Multilevel Profiling of Situation and Dialogue-based Deep Networks: Proposed Methodology

28 May 2024


(1) Dinesh Kumar Vishwakarma, Biometric Research Laboratory, Department of Information Technology, Delhi Technological University, Delhi, India;

(2) Mayank Jindal, Biometric Research Laboratory, Department of Information Technology, Delhi Technological University, Delhi, India

(3) Ayush Mittal, Biometric Research Laboratory, Department of Information Technology, Delhi Technological University, Delhi, India

(4) Aditya Sharma, Biometric Research Laboratory, Department of Information Technology, Delhi Technological University, Delhi, India.

4. Proposed Methodology

4.1. Descriptions

Movie plot/descriptions are an important feature to describe a movie. In most cases, the plot mentioned for a movie being released is either too short or not mentioned in some cases. Considering this, we choose to use the descriptions concatenated with the dialogues extracted from movie trailers to finally predict the movie genre, as discussed in Section 4.2 in detail. Descriptions are fetched from the IMDB website as metadata as already mentioned in Section3.

Fig. 1: Pipeline of the framework

4.2. Dialogue

In this section, we propose an architecture to process a list of dialogues from the trailer’s audio (concatenated description/plot to dialogues) to predict movie genres. Significant steps for this stream include: (1) Extract speech (dialogue) from movie trailer and (2) Design a model to predict genres on the basis of speech and metadata.

4.2.1. Data pre-processing

The audio files in (.wav) format are extracted from the (.mp4) video trailers. Next, the audio file is split into small audio clips and converted to dialogues as proposed in [17]. All the text is collected to form an input corpus. Description/plot (if available in metadata) is also merged to this corpus. Our study is targeted for the English language trailers only. Just like movie plots, the speech extracted from the trailers can work as a supplement to our text corpus, which can help in better understanding of the relation between the text context and the genre of the movie. After generating the corpus comprised of a single record for each trailer in our training/testing phase the following pre-processing steps were conducted: converting all the text to lowercase, eliminating digits, punctuations, stop-words, and web-links. Text obtained above is used to feed as an input to the model/pre-trained model for training/testing.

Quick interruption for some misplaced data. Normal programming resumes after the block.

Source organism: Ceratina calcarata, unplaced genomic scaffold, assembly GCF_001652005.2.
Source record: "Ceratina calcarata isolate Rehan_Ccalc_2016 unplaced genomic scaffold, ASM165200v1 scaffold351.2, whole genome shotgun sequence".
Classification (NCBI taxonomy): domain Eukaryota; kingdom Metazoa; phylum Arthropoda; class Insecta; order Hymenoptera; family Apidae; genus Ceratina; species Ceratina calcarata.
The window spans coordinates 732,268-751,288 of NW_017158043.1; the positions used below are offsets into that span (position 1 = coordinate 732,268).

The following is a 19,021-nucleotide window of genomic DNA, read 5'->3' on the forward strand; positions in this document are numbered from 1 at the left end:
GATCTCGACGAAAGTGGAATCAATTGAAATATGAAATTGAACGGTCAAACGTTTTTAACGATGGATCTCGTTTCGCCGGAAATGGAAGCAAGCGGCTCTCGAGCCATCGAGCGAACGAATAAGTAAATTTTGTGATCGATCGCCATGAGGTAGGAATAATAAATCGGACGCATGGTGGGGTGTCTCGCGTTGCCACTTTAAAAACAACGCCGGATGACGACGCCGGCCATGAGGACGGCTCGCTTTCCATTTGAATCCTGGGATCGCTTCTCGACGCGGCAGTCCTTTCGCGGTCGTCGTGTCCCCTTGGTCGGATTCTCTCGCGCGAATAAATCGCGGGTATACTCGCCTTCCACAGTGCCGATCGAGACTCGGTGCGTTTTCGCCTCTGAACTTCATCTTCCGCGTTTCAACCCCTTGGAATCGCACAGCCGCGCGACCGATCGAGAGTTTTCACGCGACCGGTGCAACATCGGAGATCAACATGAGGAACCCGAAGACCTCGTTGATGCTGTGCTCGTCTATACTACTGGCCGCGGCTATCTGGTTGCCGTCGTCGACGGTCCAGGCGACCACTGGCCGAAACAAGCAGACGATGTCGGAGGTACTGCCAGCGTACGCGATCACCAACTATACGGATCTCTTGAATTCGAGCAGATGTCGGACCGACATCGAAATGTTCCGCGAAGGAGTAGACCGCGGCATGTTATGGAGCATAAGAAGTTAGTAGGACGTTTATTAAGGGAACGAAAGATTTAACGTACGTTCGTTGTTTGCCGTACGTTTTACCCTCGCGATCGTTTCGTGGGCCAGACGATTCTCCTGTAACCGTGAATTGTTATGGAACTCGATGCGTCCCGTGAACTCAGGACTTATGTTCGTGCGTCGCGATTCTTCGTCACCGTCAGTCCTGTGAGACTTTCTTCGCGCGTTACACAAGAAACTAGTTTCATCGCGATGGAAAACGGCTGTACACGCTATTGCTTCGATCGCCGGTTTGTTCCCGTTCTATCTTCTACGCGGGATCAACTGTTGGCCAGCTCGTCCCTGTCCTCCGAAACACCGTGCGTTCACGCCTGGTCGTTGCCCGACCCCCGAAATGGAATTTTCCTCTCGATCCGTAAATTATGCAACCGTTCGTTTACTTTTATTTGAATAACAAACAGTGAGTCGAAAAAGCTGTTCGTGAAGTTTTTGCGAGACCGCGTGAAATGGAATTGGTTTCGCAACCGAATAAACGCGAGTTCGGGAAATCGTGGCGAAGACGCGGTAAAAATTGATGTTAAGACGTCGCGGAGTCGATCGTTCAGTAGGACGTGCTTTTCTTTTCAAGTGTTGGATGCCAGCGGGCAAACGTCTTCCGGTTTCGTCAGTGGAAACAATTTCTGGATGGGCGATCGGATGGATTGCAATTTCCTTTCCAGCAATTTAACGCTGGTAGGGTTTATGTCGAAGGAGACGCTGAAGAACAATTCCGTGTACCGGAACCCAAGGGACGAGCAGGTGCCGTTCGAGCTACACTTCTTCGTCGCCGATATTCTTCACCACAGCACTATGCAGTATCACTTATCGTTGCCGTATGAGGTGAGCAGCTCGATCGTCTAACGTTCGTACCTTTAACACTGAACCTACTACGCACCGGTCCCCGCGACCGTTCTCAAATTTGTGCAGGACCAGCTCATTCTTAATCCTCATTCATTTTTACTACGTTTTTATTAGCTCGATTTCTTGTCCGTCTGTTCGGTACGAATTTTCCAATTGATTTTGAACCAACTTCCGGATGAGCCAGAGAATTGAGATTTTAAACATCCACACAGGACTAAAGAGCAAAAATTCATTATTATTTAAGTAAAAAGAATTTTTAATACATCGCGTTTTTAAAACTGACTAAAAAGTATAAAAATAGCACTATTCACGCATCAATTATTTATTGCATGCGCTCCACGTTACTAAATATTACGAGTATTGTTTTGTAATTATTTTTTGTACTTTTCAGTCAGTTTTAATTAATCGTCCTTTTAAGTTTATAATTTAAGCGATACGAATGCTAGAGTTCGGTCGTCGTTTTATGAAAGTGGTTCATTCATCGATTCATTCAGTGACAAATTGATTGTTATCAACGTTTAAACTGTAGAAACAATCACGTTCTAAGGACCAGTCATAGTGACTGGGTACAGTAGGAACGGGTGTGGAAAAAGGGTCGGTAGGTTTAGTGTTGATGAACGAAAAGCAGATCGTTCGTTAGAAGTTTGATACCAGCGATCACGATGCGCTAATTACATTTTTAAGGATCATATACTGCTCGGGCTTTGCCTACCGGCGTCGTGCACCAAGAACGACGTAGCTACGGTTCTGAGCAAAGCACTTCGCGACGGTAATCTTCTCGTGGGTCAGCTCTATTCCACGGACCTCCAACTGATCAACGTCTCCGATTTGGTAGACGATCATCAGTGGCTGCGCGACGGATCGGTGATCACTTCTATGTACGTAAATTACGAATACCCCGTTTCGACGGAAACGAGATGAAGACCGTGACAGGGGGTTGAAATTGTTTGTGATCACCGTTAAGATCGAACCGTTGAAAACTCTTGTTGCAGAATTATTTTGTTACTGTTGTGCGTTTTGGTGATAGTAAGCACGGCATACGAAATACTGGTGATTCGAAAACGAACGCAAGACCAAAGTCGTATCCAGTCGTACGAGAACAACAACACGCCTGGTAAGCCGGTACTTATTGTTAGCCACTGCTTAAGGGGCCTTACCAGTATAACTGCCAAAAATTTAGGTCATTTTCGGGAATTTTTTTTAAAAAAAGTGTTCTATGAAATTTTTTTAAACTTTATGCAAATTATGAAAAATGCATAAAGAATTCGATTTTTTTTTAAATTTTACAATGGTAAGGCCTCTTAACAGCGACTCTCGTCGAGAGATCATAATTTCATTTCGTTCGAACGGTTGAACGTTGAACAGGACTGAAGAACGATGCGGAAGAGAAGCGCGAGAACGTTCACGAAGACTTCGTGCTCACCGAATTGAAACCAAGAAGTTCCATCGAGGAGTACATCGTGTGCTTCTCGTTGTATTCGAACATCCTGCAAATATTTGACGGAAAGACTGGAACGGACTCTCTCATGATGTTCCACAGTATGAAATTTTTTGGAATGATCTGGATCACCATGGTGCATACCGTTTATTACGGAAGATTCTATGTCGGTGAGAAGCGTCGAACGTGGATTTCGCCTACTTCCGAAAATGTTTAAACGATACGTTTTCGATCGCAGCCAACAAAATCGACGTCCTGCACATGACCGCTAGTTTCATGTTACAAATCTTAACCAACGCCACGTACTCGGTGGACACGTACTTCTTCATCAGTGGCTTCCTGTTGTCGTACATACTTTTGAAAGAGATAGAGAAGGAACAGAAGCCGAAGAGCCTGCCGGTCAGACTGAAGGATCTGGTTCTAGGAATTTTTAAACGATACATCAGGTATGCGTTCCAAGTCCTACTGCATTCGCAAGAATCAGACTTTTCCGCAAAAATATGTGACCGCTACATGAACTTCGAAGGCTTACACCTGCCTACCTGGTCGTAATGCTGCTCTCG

Table 2: Abbreviations with their meanings

4.2.2. Feature Extraction (Dialogue)

4.2.3. ECnet (Embedding – Convolution network)

To build cognitive-based genre detection architecture, the crucial features of the trailer in the form of a text corpus needs to be learned by a model. This can be achieved by using a combination of Embedding and CNN (Convolution Neural Network) layers. The layers of the multi-label classification network is depicted in Table 3. Embedding is one of the popular techniques used in NLP problems for converting words into mathematical representation in the form of numerical vectors.

Fig. 2: ECnet architecture

Before actually sending input to the architecture, the vocabulary needs to be designed and the size of a corpus for each data point needs to be fixed. A vocabulary of size 10,395 words is designed and the maximum length of the number of words in each corpus is set to be the length of the longest sentence in our training corpus, which is 330 in our case. If the number of words in a corpus is less than the max length, the corpus is padded with 0’s. For a 2-3-minute movie trailer, 330 words are found to be sufficient as in some parts of the trailer there may be no speech (only vocals might be present).

Now for each corpus in the input data, we are having an input of shape (330,) (330 is the number of words in each data point), which is fed to the first layer of our architecture as in Fig. 2, i.e., embedding layer. The embedding layer gives an output of dimension (330, 64,) as the length of embedding for each word is taken to be 64 in our proposed architecture.

Table 3: Parameters of ECnet architecture

After the embedding layer, a 1-D convolution layer is fed with the output of the embedding layer. Again, the convolution layer gives an output shape of (330, 64,). To get the same output, we apply the padding uniformly to the input of the convolution layer. Next, a max-pooling layer is used to reduce the dimension of data from (330, 64,) to (165, 64,). The architecture is followed by a flatten layer to transform the two-dimensional data into one-dimensional data, to further send the output to a dense layer.